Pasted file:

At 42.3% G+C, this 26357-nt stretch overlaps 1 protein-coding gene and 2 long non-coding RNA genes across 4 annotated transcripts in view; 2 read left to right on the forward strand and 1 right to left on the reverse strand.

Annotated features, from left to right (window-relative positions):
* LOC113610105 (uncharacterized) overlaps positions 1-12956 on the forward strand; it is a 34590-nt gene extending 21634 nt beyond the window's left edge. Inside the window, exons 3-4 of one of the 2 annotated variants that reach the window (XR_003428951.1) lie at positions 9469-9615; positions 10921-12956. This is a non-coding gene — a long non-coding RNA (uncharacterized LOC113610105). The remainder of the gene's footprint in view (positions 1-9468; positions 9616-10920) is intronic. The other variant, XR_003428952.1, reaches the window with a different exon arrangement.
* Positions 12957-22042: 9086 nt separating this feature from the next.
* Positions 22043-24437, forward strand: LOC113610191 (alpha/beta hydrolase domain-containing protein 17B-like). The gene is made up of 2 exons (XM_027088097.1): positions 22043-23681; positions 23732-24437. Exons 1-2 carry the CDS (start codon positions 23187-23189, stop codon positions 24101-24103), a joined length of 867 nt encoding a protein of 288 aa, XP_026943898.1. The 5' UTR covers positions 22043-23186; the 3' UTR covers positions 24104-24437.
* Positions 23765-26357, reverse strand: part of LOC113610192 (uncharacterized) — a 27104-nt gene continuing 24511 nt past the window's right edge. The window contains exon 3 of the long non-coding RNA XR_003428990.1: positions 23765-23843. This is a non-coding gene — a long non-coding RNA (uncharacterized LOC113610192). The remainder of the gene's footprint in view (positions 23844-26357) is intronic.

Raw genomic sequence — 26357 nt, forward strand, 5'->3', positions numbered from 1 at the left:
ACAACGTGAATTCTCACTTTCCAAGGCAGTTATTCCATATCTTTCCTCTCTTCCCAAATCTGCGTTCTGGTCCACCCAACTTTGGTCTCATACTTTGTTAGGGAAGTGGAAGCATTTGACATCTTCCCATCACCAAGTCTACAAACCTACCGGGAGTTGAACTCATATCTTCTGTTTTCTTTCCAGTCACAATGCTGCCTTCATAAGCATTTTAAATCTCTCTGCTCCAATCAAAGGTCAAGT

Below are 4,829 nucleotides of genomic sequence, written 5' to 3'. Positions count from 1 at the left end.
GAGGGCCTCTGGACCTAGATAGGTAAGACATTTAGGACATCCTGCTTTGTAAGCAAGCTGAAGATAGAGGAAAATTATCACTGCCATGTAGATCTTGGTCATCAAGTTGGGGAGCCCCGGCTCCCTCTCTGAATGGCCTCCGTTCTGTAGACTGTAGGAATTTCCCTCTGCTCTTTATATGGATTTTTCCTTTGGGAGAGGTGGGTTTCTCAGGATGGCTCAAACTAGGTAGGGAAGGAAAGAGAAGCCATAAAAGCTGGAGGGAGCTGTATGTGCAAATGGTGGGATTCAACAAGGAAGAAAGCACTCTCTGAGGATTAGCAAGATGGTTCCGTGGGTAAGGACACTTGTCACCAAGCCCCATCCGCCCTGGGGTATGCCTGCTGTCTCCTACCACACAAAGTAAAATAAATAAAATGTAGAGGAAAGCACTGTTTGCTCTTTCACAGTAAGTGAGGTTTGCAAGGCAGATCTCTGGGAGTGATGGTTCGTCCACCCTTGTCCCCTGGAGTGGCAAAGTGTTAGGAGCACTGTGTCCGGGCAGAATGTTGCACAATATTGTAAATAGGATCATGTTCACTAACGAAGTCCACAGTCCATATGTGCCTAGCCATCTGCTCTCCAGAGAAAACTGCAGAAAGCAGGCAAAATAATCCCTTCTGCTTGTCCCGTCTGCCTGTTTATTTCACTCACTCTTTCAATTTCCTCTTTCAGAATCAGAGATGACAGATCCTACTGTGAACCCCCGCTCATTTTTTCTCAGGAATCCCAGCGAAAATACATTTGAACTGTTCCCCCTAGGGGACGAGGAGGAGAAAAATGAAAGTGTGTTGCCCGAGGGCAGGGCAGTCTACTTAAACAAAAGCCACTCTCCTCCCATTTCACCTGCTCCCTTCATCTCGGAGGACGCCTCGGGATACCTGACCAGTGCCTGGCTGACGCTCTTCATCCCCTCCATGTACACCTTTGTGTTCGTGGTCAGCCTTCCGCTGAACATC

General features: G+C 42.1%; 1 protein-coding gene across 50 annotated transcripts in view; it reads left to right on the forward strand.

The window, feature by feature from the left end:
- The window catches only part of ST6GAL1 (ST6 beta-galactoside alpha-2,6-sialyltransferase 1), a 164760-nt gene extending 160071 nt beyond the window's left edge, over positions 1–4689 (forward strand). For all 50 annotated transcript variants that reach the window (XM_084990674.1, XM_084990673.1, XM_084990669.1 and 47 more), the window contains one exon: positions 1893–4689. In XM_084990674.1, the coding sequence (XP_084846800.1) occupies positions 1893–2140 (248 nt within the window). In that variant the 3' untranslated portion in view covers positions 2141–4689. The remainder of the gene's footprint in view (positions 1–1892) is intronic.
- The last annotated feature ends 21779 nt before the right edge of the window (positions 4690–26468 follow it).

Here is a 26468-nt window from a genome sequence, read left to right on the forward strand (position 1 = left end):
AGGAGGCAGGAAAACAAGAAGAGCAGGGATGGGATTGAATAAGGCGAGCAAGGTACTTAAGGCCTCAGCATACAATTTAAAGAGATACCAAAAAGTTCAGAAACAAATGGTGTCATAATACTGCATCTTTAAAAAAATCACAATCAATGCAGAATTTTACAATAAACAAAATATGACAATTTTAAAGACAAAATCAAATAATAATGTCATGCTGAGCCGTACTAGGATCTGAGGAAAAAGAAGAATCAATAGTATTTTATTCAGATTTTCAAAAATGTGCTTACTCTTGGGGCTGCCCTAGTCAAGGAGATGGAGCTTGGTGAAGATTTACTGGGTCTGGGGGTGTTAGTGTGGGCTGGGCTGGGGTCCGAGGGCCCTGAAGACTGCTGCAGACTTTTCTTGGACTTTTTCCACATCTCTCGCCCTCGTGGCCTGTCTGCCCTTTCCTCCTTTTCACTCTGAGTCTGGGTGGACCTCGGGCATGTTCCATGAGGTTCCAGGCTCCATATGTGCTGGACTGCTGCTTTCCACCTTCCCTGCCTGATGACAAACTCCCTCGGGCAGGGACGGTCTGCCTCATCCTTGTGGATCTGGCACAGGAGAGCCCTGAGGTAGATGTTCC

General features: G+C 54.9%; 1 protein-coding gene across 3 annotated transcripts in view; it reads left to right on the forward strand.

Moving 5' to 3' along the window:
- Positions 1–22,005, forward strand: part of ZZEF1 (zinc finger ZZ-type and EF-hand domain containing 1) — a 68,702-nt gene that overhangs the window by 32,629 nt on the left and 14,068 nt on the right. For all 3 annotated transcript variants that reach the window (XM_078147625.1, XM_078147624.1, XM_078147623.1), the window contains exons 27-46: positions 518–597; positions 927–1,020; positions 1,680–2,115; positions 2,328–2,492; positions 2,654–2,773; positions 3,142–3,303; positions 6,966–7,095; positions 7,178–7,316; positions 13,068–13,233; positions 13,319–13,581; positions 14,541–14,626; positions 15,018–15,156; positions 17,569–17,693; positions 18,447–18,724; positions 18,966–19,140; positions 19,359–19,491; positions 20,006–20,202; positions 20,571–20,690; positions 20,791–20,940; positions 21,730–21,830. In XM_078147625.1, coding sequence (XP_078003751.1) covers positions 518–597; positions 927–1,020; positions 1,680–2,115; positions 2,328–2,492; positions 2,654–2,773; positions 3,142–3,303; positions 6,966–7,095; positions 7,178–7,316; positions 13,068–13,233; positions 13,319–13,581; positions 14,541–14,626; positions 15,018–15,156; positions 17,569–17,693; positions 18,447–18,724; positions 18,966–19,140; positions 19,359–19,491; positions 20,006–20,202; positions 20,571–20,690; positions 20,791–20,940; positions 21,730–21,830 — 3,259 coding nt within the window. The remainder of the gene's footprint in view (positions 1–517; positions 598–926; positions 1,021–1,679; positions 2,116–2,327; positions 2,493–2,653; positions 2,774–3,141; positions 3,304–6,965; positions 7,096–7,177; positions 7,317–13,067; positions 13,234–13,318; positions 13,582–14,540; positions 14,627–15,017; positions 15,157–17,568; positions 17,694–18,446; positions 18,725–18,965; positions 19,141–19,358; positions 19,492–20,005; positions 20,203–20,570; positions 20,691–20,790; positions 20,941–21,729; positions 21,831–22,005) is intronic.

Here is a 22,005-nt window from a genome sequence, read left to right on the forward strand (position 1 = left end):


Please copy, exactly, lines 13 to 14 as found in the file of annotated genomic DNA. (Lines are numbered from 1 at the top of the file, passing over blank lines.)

- The window catches only part of ST6GAL1 (ST6 beta-galactoside alpha-2,6-sialyltransferase 1), a 164760-nt gene extending 160071 nt beyond the window's left edge, over positions 1–4689 (forward strand). For all 50 annotated transcript variants that reach the window (XM_084990674.1, XM_084990673.1, XM_084990669.1 and 47 more), the window contains one exon: positions 1893–4689. In XM_084990674.1, the coding sequence (XP_084846800.1) occupies positions 1893–2140 (248 nt within the window). In that variant the 3' untranslated portion in view covers positions 2141–4689. The remainder of the gene's footprint in view (positions 1–1892) is intronic.
- The last annotated feature ends 21779 nt before the right edge of the window (positions 4690–26468 follow it).